When I started out, I did not have the funds to pay for an office space that may very well sit empty most of the time, at least in the beginning. Enter... virtual office space! It’s such a phenomenal concept that works so well for me and where I am at with my business. Different providers will offer different plans, but in my case, I pay a small monthly fee to have access to a dedicated landline number, a receptionist who answers my calls in my company’s name (and simply puts the potential client through to my mobile), full use of a common workspace area, Wi-Fi, access to hot beverages, secure parking, and absolutely stunning facilities. These surroundings create exactly the professional image I want to convey. When I do need to conduct private client meetings, I simply book a day office or the boardroom at an additional fee. Thus, I am only paying for what I use, which is a real lifesaver during those quiet months. What’s more, I actually PREFER going to my virtual office and sitting in the common area to work. You see, at home, there is the temptation to do the dishes, watch a show whilst eating lunch, answer the door bell (whether it’s a delivery for someone else, the municipality coming to read the meters, etc.). And BONUS! If I am travelling or need to get one of my associate to assess a client anywhere in the country (or in fact anywhere in the world) I simply log onto my online portal and book an office! Voila!
PS: I personally use Regus, but there are loads of other virtual offices spaces, for example: Slow in the City, Open in Maboneng, the Common Room in Parkhurst, etc.
Tip #5: Building a Client Base
What’s so important for us Entrepreneurs is to realise is that not EVERYONE is your client. Once you establish WHO your client is, you also need to dig further and ask yourself who you WANT to do business with. When deciding who is your “perfect client”, you need to ask yourself the following questions: What is the size of their business? What type of industry are they in? Where are geographically situated? What are they buying from me? Do I have the capacity to sell to them? How much would they spend with you? How often would they buy from you? How would they pay you? Are they traditionally or digitally inclined? Etc. The aim of having this profile is making sure you focus on the RIGHT opportunities, and park the ones that aren’t right for now.
Tip #6: Meeting your clients – Cold Calling
When was the last time someone called you to try and sell you a new cell phone contract? Or funeral cover? Or Insurance on your car? Annoying right…? But think of it this way, if they keep calling, there MUST be some fool (I say that tongue in cheek) who signed up, right?
Cold calling is big business. I know what you’re thinking, and before you skim through what I have to say, just humour me and read on. Consider this statistic: For every 10 calls you make, you’ll get one meeting. For every 10 meetings you attend, you’ll sign up one client. For every 10 clients you sign up, you’ll get repeat business from one client. And for every 10 clients who bring repeat business, 1 will be the IDEAL client in that they pay on time, are a pleasure to work with, etc. That’s 1000 CALLS FOR 1 IDEAL CLIENT! Sounds scary…but the moral of the story here is that cold calling actually works. The trick is to not try and actually make a sale over the phone – all you want (industry dependant) is a meeting. Because in today’s day and age, business is based on relationships. So if you don’t get that meeting from that call, you’re out. So how do you get the meeting? You have got to ensure you have a script (don’t learn it off by heart, but know what answer to have ready for each rebuttal).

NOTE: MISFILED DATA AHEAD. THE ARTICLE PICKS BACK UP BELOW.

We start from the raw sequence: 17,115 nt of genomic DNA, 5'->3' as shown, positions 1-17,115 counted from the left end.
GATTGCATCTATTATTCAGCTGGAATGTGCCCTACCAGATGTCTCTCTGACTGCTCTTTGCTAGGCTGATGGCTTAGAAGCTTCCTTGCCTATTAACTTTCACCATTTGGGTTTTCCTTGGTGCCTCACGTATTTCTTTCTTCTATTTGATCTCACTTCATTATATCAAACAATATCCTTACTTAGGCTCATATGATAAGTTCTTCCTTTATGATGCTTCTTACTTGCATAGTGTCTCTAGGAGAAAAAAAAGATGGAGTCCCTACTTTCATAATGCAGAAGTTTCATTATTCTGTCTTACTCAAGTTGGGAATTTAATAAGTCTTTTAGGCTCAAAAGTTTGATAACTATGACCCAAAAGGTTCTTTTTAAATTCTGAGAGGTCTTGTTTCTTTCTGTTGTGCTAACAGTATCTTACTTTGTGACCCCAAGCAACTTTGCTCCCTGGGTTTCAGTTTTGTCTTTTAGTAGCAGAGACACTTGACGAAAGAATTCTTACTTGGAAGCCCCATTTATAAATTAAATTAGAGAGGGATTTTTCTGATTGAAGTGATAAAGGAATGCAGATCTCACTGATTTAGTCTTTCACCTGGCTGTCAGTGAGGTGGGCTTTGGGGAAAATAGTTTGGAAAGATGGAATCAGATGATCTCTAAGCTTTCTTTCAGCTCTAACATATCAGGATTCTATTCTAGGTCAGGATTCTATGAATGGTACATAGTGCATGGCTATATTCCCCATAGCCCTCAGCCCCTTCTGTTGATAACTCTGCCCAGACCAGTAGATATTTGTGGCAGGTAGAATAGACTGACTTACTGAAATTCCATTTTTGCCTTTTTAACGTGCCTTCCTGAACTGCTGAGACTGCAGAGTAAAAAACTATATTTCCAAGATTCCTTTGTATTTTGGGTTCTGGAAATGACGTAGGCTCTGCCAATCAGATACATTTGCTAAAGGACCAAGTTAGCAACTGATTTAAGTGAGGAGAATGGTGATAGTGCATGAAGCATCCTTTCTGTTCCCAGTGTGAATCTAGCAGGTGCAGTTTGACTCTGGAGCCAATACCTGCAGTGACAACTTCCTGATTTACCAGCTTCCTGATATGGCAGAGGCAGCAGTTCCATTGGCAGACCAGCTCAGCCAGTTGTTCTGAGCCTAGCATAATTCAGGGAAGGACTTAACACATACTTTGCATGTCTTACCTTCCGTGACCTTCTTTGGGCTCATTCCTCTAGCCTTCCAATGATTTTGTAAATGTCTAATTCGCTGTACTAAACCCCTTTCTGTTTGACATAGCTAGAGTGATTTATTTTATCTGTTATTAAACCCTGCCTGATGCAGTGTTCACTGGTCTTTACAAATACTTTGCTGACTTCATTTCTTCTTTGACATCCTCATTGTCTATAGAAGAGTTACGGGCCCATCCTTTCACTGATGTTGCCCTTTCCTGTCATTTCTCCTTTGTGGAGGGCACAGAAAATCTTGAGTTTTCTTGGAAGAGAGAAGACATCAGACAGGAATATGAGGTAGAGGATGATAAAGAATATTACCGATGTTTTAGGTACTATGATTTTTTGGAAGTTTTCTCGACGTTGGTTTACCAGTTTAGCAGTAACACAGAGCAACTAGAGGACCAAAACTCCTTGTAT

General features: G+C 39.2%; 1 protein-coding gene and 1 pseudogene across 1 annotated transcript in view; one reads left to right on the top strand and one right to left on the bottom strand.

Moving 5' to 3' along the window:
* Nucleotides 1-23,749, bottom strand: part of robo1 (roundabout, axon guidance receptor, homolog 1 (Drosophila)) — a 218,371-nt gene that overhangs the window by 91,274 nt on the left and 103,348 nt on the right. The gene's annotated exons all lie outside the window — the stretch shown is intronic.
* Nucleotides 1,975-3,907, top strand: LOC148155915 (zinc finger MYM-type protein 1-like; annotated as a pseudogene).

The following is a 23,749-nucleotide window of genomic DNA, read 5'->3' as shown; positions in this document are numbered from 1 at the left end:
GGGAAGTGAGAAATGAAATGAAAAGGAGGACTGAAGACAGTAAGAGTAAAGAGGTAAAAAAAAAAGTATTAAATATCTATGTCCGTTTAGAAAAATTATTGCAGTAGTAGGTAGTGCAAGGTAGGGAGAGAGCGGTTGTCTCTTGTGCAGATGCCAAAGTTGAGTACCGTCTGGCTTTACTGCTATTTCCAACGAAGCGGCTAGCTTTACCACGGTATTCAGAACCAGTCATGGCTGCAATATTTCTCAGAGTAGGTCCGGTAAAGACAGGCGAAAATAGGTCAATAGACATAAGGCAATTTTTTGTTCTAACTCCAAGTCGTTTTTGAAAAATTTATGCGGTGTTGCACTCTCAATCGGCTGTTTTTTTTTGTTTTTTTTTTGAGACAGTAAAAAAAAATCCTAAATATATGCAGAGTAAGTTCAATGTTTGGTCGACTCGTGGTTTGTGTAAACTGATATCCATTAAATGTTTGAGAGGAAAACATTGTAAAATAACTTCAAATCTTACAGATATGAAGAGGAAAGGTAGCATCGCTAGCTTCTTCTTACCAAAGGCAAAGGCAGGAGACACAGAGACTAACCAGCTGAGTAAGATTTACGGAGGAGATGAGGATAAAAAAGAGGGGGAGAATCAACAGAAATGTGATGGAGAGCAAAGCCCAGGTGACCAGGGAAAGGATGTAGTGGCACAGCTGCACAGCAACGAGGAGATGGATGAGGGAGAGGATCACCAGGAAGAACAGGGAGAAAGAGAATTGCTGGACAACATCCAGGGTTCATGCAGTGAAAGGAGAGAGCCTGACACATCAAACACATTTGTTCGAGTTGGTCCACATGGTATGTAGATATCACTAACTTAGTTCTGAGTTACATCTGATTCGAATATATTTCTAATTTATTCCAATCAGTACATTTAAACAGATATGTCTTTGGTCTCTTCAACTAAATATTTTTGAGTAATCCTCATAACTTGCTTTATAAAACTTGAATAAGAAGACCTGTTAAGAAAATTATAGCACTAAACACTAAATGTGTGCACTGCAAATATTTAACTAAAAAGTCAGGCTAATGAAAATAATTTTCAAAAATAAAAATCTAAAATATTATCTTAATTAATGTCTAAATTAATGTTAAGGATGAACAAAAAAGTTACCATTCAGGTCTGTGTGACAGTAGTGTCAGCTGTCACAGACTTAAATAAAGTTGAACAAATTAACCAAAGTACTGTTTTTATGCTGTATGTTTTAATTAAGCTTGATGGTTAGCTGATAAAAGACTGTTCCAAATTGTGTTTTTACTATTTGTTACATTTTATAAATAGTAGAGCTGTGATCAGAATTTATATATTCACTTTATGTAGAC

Tip #7 Meeting your clients by doing ANYTHING except cold-calling
Right. I get it. You hate cold calling. Can I tell you a secret? Shhh… lean in close. I hate it too. Jokes aside, I cringe when dialling the number and PRAY that no one picks up. So what alternatives are there to GUARENTEE a meeting with a prospective client? Enter… (drum roll please) the Marketing Desk Drop. This is a client gift which can be pretty inexpensive, to capture your client’s attention, and secure that meeting!
For example, I attended a business breakfast, and an Estate Agent did a talk on her own business. Her approach was awarding a gift of wine glass charms to every new home owner she sold a house to. The rationale was that when the new home owners had guests over to show off their new space, they would serve wine, attach the wine charms to the glasses to tell who’s glass is who’s. Should anyone remark on how nifty these little accessories are, the hosts would tell their guests about their fabulous estate agent!
Now I’m going to let you in on MY personal marketing desk drop. Picture this: you receive a black gift bag, wrapped beautifully with ribbon (in my company colours). You open the bag to pull out a black box, and on the lid you read “All I need is 20 minutes of your time…” and you peer further down “to tell you about our Psychometric Assessment Offering. We’ll be in touch. www.holistan.com”. When you open the box, you find a beautiful ornament resting in satin: a 20 minute hour glass to place on your desk. Once delivered (give it about 24 hours or so) I call the prospective client and ask them if they like their gift. Usually caught quite off guard, they sheepishly thank me for the gift, to which I respond, “great, when can we meet?” and before you let them answer, you GIVE THEM A DATE AND TIME, “How’s Thursday at 10:00?”
Don’t give them a chance to decline. I promise you… it works EVERY TIME.
Tip #8 I’ve got the meeting with a prospective client… NOW WHAT??
It appears to be the default approach of new business owners to meet with a prospective client, tell them all about how amazing your company is and what you can do for them (kudos for the passion shown) but you’ve just given Mr. Client 100 reasons to tell you WHY he does not need your service right now… or ever.